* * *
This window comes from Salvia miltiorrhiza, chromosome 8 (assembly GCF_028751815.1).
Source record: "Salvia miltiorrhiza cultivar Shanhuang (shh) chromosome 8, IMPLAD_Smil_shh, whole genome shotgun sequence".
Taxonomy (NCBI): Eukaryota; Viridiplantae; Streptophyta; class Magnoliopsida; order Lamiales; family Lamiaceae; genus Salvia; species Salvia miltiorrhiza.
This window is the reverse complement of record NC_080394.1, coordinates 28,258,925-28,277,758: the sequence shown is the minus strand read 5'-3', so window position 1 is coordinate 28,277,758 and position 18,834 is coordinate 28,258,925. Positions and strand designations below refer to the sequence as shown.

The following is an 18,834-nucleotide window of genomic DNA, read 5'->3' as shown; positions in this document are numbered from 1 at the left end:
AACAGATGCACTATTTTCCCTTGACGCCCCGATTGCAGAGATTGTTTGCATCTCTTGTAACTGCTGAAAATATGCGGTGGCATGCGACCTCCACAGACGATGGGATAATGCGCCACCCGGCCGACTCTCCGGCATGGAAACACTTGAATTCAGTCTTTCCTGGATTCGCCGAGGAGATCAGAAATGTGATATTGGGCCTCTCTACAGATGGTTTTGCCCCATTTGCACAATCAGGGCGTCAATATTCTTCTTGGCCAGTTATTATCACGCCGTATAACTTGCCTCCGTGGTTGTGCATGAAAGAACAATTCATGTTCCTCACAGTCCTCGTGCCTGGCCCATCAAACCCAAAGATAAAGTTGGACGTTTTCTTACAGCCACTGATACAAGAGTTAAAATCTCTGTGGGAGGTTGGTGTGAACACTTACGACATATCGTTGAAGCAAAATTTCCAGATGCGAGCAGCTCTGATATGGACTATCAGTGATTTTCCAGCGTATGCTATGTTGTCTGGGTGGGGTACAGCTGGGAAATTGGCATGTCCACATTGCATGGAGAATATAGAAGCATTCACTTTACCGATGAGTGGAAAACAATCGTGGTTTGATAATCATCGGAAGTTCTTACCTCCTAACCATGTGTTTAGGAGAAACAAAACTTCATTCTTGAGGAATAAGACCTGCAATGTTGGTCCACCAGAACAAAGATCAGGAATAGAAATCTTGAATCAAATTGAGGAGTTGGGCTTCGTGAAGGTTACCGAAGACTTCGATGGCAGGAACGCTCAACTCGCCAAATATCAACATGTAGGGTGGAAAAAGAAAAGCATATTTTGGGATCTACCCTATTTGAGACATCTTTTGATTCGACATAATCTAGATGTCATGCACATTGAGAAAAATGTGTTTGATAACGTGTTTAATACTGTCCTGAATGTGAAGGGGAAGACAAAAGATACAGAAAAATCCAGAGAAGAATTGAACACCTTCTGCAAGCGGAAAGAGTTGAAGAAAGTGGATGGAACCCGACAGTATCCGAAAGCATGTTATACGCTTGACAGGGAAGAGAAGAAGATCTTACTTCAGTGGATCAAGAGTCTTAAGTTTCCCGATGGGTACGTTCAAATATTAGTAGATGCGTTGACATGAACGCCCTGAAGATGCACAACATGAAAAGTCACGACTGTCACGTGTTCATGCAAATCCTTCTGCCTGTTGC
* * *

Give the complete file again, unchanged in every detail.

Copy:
This window comes from Salvia miltiorrhiza, chromosome 8 (assembly GCF_028751815.1).
Source record: "Salvia miltiorrhiza cultivar Shanhuang (shh) chromosome 8, IMPLAD_Smil_shh, whole genome shotgun sequence".
Taxonomy (NCBI): Eukaryota; Viridiplantae; Streptophyta; class Magnoliopsida; order Lamiales; family Lamiaceae; genus Salvia; species Salvia miltiorrhiza.
This window is the reverse complement of record NC_080394.1, coordinates 28,258,925-28,277,758: the sequence shown is the minus strand read 5'-3', so window position 1 is coordinate 28,277,758 and position 18,834 is coordinate 28,258,925. Positions and strand designations below refer to the sequence as shown.

The following is an 18,834-nucleotide window of genomic DNA, read 5'->3' as shown; positions in this document are numbered from 1 at the left end:
AACAGATGCACTATTTTCCCTTGACGCCCCGATTGCAGAGATTGTTTGCATCTCTTGTAACTGCTGAAAATATGCGGTGGCATGCGACCTCCACAGACGATGGGATAATGCGCCACCCGGCCGACTCTCCGGCATGGAAACACTTGAATTCAGTCTTTCCTGGATTCGCCGAGGAGATCAGAAATGTGATATTGGGCCTCTCTACAGATGGTTTTGCCCCATTTGCACAATCAGGGCGTCAATATTCTTCTTGGCCAGTTATTATCACGCCGTATAACTTGCCTCCGTGGTTGTGCATGAAAGAACAATTCATGTTCCTCACAGTCCTCGTGCCTGGCCCATCAAACCCAAAGATAAAGTTGGACGTTTTCTTACAGCCACTGATACAAGAGTTAAAATCTCTGTGGGAGGTTGGTGTGAACACTTACGACATATCGTTGAAGCAAAATTTCCAGATGCGAGCAGCTCTGATATGGACTATCAGTGATTTTCCAGCGTATGCTATGTTGTCTGGGTGGGGTACAGCTGGGAAATTGGCATGTCCACATTGCATGGAGAATATAGAAGCATTCACTTTACCGATGAGTGGAAAACAATCGTGGTTTGATAATCATCGGAAGTTCTTACCTCCTAACCATGTGTTTAGGAGAAACAAAACTTCATTCTTGAGGAATAAGACCTGCAATGTTGGTCCACCAGAACAAAGATCAGGAATAGAAATCTTGAATCAAATTGAGGAGTTGGGCTTCGTGAAGGTTACCGAAGACTTCGATGGCAGGAACGCTCAACTCGCCAAATATCAACATGTAGGGTGGAAAAAGAAAAGCATATTTTGGGATCTACCCTATTTGAGACATCTTTTGATTCGACATAATCTAGATGTCATGCACATTGAGAAAAATGTGTTTGATAACGTGTTTAATACTGTCCTGAATGTGAAGGGGAAGACAAAAGATACAGAAAAATCCAGAGAAGAATTGAACACCTTCTGCAAGCGGAAAGAGTTGAAGAAAGTGGATGGAACCCGACAGTATCCGAAAGCATGTTATACGCTTGACAGGGAAGAGAAGAAGATCTTACTTCAGTGGATCAAGAGTCTTAAGTTTCCCGATGGGTACGTTCAAATATTAGTAGATGCGTTGACATGAACGCCCTGAAGATGCACAACATGAAAAGTCACGACTGTCACGTGTTCATGCAAATCCTTCTGCCTGTTGC